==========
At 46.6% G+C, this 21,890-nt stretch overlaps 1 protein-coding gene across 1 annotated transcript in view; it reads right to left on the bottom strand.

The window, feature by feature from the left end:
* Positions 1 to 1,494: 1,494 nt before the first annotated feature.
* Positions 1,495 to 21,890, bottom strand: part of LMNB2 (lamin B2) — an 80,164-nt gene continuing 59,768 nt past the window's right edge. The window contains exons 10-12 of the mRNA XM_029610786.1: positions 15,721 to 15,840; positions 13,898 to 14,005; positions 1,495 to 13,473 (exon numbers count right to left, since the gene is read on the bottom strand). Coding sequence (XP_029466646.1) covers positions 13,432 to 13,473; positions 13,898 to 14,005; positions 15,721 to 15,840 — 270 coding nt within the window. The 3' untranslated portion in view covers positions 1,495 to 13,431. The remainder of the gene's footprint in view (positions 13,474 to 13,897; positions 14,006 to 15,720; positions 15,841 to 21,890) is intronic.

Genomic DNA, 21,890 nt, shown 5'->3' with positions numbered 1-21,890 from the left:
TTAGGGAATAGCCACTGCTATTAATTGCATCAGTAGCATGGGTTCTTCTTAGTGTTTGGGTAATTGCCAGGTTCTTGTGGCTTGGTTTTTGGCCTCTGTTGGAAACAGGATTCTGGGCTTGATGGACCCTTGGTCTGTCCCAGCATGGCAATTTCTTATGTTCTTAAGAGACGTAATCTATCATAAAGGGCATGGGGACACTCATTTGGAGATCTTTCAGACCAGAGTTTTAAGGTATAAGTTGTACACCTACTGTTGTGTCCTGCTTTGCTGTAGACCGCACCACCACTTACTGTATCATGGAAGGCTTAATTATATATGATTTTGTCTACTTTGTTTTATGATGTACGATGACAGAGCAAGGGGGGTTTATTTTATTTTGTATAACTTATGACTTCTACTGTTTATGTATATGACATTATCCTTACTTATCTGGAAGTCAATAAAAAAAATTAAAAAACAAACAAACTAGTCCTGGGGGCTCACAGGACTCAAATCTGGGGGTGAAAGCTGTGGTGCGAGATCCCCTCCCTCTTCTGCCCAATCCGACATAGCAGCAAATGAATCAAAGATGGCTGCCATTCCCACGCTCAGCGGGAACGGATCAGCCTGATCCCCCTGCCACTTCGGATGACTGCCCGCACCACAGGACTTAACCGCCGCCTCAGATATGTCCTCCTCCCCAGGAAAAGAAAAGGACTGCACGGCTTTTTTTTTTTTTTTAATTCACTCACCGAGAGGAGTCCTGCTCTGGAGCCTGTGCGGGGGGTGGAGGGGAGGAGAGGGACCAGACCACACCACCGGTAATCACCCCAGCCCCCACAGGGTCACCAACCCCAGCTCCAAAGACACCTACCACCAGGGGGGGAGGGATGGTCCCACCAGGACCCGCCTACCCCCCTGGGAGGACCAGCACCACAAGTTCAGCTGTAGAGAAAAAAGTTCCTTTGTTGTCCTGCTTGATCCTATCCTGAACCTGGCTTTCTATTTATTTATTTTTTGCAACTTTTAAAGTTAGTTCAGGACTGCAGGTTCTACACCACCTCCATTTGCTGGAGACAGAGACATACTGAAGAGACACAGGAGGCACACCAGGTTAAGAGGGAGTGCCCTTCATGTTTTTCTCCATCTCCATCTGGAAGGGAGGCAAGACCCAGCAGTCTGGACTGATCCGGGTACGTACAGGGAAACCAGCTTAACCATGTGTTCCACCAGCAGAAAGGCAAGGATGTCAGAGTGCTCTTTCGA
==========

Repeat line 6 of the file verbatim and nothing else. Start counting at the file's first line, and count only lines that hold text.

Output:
TTAGGGAATAGCCACTGCTATTAATTGCATCAGTAGCATGGGTTCTTCTTAGTGTTTGGGTAATTGCCAGGTTCTTGTGGCTTGGTTTTTGGCCTCTGTTGGAAACAGGATTCTGGGCTTGATGGACCCTTGGTCTGTCCCAGCATGGCAATTTCTTATGTTCTTAAGAGACGTAATCTATCATAAAGGGCATGGGGACACTCATTTGGAGATCTTTCAGACCAGAGTTTTAAGGTATAAGTTGTACACCTACTGTTGTGTCCTGCTTTGCTGTAGACCGCACCACCACTTACTGTATCATGGAAGGCTTAATTATATATGATTTTGTCTACTTTGTTTTATGATGTACGATGACAGAGCAAGGGGGGTTTATTTTATTTTGTATAACTTATGACTTCTACTGTTTATGTATATGACATTATCCTTACTTATCTGGAAGTCAATAAAAAAAATTAAAAAACAAACAAACTAGTCCTGGGGGCTCACAGGACTCAAATCTGGGGGTGAAAGCTGTGGTGCGAGATCCCCTCCCTCTTCTGCCCAATCCGACATAGCAGCAAATGAATCAAAGATGGCTGCCATTCCCACGCTCAGCGGGAACGGATCAGCCTGATCCCCCTGCCACTTCGGATGACTGCCCGCACCACAGGACTTAACCGCCGCCTCAGATATGTCCTCCTCCCCAGGAAAAGAAAAGGACTGCACGGCTTTTTTTTTTTTTTTAATTCACTCACCGAGAGGAGTCCTGCTCTGGAGCCTGTGCGGGGGGTGGAGGGGAGGAGAGGGACCAGACCACACCACCGGTAATCACCCCAGCCCCCACAGGGTCACCAACCCCAGCTCCAAAGACACCTACCACCAGGGGGGGAGGGATGGTCCCACCAGGACCCGCCTACCCCCCTGGGAGGACCAGCACCACAAGTTCAGCTGTAGAGAAAAAAGTTCCTTTGTTGTCCTGCTTGATCCTATCCTGAACCTGGCTTTCTATTTATTTATTTTTTGCAACTTTTAAAGTTAGTTCAGGACTGCAGGTTCTACACCACCTCCATTTGCTGGAGACAGAGACATACTGAAGAGACACAGGAGGCACACCAGGTTAAGAGGGAGTGCCCTTCATGTTTTTCTCCATCTCCATCTGGAAGGGAGGCAAGACCCAGCAGTCTGGACTGATCCGGGTACGTACAGGGAAACCAGCTTAACCATGTGTTCCACCAGCAGAAAGGCAAGGATGTCAGAGTGCTCTTTCGA